Friday, 16 April 2021

Finishing work to make PPEs more effective

27 October 2020 | Views

Despite having an extra “coating”, fabrics remain breathable and comfortable, which is a major factor when frontline workers wear protective gear for long periods

Image credit- shutterstock.com

Image credit- shutterstock.com

As the number of COVID-19 cases in the country continue to rise, we have been faced with a critical, ever growing need for protective equipment for our frontline workers. Personal Protective Equipment (PPE) kits usually include clothing, helmets, face shields or any other types of garments, and have been built to protect the wearer from conditions such as extreme heat, electrical hazards, chemicals, or biohazards such as airborne pathogens. These kits, originally designed to reduce exposure to various kinds of health and safety hazards, have proven to be one of the most crucial tools in helping us combat the virus. In order to increase protection, these kits are treated with certain pre-treatment, dyeing and finishing solutions which act as a barrier against harmful microorganisms. 

 

How do these finishing work to make PPEs more effective?

Textile finishes applied on knit, woven and non-woven fabrics used to make surgical masks, coveralls, gowns, scrubs, and face coverings among others, provide certain properties to the material, rendering them more effective. These solutions include:

  • Oil and water repellent fluorocarbon treatment for polypropylene (PP) and polyester (PET) non-woven materials prevent liquids such as oil, water or alcohol based stains from penetrating into the substrate, thus creating a barrier
  • Non-flourinated, durable, water repellent finishes for cellulosic, synthetic and synthetic-cellulosic fibers provide water repellent and rainproof finish, thus preventing water droplets from percolating through the material
  • Anti-static agents provide antistatic effect for polypropylene (PP) without influencing hydrostatic pressure, alcohol & blood repellence on the fabric
  • Certain finishes suitable for synthetic, cellulosic and synthetic/cellulose fabrics also offer protection against liquid chemicals, preventing the material from retaining any chemical droplets
  • Some finishing applications on these fabrics also help increase durability of various materials including synthetics, cotton, wool and their blends, allowing the garment to be washed and reused up to multiple times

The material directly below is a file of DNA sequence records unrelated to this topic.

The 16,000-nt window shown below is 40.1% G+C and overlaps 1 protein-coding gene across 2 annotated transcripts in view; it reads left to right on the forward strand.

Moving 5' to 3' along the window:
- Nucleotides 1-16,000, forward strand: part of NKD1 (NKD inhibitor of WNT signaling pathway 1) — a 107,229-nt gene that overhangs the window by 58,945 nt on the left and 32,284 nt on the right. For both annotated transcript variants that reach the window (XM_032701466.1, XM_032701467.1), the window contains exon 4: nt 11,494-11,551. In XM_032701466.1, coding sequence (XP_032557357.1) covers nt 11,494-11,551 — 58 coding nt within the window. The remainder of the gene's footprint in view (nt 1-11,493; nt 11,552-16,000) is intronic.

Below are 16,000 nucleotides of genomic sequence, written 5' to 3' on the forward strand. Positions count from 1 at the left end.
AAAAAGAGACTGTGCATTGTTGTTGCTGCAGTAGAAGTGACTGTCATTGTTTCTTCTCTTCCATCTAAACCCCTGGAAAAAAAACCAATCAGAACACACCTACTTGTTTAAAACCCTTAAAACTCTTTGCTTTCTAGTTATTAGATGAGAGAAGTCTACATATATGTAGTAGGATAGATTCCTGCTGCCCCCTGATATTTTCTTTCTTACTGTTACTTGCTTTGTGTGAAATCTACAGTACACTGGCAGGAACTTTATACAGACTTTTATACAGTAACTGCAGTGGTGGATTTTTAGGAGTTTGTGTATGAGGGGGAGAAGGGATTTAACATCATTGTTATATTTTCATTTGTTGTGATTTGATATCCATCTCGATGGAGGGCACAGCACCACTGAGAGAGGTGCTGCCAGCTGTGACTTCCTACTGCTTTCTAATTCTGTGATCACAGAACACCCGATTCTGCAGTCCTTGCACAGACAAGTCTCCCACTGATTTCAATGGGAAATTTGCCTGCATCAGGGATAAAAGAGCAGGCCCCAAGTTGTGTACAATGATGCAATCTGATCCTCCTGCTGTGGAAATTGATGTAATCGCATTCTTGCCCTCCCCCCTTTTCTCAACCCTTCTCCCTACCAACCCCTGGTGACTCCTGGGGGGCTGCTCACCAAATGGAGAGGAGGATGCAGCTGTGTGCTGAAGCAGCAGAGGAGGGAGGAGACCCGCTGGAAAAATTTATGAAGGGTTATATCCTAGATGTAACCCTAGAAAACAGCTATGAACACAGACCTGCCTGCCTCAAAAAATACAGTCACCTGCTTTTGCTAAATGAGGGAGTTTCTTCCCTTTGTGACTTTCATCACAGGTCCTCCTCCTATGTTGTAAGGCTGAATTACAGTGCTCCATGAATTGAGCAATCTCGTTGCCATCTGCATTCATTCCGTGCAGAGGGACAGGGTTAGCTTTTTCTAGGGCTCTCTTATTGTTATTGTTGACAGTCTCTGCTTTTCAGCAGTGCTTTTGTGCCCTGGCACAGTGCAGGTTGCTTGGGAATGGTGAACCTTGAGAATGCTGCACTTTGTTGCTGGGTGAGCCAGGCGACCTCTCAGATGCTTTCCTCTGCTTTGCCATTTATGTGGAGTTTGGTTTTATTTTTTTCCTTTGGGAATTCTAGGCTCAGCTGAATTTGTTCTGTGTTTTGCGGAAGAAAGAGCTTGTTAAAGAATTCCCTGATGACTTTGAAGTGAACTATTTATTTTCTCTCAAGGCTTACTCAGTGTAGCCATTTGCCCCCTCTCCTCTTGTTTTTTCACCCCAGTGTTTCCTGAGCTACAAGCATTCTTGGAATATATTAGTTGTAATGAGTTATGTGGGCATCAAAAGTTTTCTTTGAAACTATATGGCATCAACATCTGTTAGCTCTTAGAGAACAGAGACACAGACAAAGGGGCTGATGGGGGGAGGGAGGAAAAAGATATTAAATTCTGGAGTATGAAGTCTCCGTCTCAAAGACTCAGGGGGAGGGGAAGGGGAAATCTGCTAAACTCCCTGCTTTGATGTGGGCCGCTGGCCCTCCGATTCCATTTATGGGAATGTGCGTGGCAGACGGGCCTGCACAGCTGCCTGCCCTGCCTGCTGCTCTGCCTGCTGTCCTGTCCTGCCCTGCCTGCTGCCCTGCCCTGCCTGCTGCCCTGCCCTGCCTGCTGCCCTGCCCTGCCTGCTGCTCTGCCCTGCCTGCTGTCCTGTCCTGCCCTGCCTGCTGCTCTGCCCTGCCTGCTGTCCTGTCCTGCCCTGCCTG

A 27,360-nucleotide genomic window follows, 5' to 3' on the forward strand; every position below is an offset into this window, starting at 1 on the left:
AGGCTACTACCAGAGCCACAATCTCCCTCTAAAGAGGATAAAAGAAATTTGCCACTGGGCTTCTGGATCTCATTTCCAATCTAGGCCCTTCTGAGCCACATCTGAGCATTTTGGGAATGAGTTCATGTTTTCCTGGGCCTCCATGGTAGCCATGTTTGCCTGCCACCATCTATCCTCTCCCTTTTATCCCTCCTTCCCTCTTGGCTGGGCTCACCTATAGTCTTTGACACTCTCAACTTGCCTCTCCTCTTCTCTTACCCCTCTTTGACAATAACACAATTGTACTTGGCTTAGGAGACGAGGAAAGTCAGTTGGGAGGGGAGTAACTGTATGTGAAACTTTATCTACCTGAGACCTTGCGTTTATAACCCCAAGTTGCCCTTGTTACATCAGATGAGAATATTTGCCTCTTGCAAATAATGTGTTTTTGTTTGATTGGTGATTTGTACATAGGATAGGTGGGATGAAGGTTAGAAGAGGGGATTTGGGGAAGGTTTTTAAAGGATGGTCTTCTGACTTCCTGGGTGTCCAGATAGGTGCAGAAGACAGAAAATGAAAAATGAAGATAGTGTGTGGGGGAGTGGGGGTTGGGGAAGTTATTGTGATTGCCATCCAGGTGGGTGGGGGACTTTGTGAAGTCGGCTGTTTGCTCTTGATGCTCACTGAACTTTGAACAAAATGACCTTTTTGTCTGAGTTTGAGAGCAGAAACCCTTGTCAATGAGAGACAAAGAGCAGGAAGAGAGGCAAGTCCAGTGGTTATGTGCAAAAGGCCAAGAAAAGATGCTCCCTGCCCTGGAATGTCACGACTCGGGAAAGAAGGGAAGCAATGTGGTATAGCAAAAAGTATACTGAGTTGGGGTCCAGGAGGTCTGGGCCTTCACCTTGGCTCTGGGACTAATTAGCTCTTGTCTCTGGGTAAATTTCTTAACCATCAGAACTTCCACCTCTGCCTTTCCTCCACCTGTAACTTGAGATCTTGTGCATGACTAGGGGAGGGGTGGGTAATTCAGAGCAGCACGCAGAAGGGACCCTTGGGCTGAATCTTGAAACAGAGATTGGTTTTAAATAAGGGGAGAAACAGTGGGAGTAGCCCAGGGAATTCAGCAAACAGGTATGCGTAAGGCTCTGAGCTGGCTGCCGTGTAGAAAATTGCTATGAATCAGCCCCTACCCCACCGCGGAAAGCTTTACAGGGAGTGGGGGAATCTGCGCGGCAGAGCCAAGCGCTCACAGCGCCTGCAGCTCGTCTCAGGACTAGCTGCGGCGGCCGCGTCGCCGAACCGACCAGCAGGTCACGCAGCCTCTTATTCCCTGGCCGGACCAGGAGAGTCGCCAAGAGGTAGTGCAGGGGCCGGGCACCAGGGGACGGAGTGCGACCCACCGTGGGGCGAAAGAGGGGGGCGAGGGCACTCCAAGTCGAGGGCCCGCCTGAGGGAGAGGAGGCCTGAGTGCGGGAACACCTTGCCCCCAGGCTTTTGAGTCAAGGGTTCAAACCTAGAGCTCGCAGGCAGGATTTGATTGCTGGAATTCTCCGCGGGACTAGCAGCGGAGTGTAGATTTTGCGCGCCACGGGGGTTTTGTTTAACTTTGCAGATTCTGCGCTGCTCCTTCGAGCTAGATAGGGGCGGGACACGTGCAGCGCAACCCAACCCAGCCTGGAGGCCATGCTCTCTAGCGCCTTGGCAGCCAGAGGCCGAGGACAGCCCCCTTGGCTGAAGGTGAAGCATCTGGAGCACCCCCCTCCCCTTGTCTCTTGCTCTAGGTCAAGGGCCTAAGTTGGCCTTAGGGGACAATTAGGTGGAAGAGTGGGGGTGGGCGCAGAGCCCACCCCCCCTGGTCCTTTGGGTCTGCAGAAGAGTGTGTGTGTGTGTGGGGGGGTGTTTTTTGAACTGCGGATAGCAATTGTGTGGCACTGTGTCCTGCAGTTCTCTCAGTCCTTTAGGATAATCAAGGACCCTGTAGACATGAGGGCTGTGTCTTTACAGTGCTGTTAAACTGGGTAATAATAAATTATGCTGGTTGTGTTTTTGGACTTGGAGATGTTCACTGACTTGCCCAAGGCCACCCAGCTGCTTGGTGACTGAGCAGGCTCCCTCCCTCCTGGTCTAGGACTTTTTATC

Pivotal role of research and technology in developing superior solutions

The ongoing pandemic has given rise to companies and academic institutes allocating substantial resources towards the research and development of new finishes which can help enhance the level of safety provided by protective gear.

The primary transmission mode for COVID-19 is through respiratory droplets and the effectiveness of face masks is lower if the fabric can absorb these droplets. To enhance the level of protection for frontline staff, water repellents prevent the outer layer of face masks and isolation gowns from absorbing moisture. The water repellent finish helps moisture form larger droplets and slide off the outer layer of the fabric, safeguarding the wearer against contact from moisture or bodily fluids.

Despite having an extra “coating”, fabrics remain breathable and comfortable, which is a major factor when frontline workers wear protective gear for long periods. To alleviate the shortage of disposable PPE, washable PPE is becoming more common and durable water repellency can be achieved up to 30 washes.

In addition to acting as a barrier against external elements, these newly developed coatings also offer anti-viral and anti-bacterial properties. For instance, a research team from Indian Institute of Technology (IIT), Ropar developed hydrophilic and hydrophobic coatings providing anti-microbial properties for surface disinfection and PPE kits.

In a similar breakthrough, researchers from the University of Pittsburgh developed a textile coating which can repel liquids like blood and saliva, and also prevent viruses from clinging to the surface of the fabric. Such advancements in the field of textile coatings can open up new avenues for previously unexplored applications in the healthcare sector, such as furniture upholstery in hospitals, which are highly prone to contamination.

The current crisis has significantly highlighted the need for constant research in this field, as we find ways to combat ever-evolving threats. These recent breakthroughs in the sector will go a long way in protecting healthcare and other frontline workers, as they risk their lives during this adverse period. 

 

Abhishek Goyal, Technical Lead – Finishing, South Asia, Huntsman Corporation, Mumbai 

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